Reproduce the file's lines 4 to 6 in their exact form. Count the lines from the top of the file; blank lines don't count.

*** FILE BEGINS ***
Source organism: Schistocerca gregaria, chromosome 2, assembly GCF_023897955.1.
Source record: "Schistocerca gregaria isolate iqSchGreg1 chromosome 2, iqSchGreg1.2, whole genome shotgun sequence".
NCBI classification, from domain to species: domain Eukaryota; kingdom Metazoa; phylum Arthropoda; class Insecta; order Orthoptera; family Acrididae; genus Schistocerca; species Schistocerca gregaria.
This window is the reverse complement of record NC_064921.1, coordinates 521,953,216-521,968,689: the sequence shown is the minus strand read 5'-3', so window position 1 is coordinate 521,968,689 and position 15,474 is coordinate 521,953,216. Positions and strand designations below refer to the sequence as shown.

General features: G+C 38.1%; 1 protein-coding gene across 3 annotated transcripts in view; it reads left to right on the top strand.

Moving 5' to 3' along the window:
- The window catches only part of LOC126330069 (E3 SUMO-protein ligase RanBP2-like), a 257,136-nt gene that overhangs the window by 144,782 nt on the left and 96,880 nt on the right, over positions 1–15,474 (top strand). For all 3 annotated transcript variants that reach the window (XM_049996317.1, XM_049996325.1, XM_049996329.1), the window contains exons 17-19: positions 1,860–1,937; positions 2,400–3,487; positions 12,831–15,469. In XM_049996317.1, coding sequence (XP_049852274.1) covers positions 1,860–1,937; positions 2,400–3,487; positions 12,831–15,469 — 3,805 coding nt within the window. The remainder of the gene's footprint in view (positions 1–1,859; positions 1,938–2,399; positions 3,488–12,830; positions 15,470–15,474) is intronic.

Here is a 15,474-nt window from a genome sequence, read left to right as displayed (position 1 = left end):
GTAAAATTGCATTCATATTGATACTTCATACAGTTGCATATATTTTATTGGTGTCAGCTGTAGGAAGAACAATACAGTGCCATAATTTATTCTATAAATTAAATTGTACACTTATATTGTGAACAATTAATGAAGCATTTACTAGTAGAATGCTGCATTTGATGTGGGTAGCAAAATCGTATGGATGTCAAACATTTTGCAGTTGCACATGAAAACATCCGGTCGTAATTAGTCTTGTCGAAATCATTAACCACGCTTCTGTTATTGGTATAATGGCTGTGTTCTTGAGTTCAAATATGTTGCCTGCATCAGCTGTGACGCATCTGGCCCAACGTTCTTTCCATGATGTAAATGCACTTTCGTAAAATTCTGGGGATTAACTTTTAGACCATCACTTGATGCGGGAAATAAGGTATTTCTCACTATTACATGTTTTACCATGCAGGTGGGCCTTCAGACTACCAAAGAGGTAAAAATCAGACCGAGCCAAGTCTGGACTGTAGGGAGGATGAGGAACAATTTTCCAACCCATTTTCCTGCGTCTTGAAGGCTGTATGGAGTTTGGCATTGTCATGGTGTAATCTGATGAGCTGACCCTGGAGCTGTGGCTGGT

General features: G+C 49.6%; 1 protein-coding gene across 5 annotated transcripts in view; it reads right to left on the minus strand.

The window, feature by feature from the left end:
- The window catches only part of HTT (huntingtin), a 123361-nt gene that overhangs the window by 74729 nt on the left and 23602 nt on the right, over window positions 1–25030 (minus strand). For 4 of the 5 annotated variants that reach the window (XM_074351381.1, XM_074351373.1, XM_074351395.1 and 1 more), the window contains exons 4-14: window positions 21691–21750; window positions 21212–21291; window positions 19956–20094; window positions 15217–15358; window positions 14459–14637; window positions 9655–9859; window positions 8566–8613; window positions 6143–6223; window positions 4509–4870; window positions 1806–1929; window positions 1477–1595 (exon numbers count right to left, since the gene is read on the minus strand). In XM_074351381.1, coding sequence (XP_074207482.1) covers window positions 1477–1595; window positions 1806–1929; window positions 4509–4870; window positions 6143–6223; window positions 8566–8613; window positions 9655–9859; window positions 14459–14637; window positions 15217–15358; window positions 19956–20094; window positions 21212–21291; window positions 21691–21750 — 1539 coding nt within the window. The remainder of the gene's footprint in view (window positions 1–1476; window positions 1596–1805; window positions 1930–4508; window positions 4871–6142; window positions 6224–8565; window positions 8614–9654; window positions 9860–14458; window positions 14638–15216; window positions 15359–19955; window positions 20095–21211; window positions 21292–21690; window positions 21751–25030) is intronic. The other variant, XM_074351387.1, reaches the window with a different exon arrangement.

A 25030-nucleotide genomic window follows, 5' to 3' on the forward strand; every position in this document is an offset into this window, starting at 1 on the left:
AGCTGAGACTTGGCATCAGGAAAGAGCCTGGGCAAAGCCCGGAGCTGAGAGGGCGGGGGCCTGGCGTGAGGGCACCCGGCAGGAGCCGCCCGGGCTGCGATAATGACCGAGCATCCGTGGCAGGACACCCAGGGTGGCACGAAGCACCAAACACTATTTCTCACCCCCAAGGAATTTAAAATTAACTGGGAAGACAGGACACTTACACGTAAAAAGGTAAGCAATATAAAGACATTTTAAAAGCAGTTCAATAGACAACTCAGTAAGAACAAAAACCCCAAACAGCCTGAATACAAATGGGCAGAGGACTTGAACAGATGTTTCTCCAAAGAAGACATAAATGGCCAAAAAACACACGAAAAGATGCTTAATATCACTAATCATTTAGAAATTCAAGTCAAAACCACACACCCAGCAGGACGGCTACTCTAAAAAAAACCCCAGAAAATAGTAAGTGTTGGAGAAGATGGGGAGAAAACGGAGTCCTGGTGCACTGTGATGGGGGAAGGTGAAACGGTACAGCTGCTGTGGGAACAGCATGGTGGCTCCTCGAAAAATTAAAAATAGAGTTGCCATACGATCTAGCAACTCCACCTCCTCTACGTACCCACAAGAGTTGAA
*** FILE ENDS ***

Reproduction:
This window is the reverse complement of record NC_064921.1, coordinates 521,953,216-521,968,689: the sequence shown is the minus strand read 5'-3', so window position 1 is coordinate 521,968,689 and position 15,474 is coordinate 521,953,216. Positions and strand designations below refer to the sequence as shown.

General features: G+C 38.1%; 1 protein-coding gene across 3 annotated transcripts in view; it reads left to right on the top strand.

Moving 5' to 3' along the window: